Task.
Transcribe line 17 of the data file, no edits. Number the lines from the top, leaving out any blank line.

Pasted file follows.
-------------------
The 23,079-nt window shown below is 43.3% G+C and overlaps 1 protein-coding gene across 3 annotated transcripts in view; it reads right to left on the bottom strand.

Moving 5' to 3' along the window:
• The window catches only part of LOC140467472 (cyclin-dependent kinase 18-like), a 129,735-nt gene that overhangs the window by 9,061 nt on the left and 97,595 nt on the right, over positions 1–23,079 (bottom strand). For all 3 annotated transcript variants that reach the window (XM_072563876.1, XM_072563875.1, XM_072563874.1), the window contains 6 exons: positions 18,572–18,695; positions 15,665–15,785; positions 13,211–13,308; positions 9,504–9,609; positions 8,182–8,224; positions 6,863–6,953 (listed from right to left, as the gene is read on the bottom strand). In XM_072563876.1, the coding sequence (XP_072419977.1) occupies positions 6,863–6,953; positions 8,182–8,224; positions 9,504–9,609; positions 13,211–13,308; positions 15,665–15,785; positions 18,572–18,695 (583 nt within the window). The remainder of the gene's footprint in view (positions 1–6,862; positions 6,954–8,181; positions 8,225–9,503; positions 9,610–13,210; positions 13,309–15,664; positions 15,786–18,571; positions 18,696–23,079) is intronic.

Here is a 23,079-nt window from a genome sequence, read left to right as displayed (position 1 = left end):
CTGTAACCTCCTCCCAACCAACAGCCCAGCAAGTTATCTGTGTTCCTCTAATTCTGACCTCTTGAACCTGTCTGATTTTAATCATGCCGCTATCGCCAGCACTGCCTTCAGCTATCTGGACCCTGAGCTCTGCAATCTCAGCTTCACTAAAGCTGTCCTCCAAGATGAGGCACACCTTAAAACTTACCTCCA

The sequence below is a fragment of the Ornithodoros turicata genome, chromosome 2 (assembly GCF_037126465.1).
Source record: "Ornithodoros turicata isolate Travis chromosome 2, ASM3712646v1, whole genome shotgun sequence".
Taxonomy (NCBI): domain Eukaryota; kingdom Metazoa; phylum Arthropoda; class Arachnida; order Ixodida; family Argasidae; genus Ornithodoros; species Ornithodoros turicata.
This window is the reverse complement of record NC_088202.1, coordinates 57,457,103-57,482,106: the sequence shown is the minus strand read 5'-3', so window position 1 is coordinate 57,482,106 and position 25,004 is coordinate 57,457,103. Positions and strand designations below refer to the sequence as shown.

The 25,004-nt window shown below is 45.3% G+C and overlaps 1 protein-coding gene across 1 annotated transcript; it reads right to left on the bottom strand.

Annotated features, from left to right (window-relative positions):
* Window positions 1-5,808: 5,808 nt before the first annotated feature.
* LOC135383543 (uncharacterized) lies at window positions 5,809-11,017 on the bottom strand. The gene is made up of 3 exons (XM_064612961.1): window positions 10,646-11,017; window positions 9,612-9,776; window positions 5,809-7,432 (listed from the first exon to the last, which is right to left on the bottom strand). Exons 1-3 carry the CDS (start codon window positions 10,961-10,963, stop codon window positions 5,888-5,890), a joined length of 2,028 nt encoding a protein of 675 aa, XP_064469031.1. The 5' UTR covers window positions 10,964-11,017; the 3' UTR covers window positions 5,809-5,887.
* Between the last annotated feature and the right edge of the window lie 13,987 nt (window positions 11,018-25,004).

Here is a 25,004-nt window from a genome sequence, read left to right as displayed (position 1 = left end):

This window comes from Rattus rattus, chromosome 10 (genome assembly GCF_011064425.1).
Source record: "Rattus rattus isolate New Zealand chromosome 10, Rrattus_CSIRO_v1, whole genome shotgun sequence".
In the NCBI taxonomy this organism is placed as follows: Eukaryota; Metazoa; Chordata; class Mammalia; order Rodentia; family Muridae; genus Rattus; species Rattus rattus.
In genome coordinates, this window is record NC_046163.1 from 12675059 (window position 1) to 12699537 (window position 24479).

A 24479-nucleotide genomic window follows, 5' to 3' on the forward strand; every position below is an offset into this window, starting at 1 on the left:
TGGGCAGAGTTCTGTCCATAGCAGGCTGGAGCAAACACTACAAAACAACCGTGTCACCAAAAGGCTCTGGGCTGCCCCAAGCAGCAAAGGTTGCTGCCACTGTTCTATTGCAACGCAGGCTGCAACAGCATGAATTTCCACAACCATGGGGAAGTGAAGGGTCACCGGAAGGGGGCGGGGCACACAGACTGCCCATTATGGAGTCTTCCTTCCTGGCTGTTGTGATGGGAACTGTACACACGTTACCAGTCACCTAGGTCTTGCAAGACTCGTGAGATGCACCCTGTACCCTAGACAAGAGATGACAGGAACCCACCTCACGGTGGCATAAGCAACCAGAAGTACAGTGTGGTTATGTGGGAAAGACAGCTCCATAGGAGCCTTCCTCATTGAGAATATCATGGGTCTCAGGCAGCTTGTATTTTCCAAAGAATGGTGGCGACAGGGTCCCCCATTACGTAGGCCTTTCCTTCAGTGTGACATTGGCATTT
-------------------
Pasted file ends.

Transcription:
Source record: "Rattus rattus isolate New Zealand chromosome 10, Rrattus_CSIRO_v1, whole genome shotgun sequence".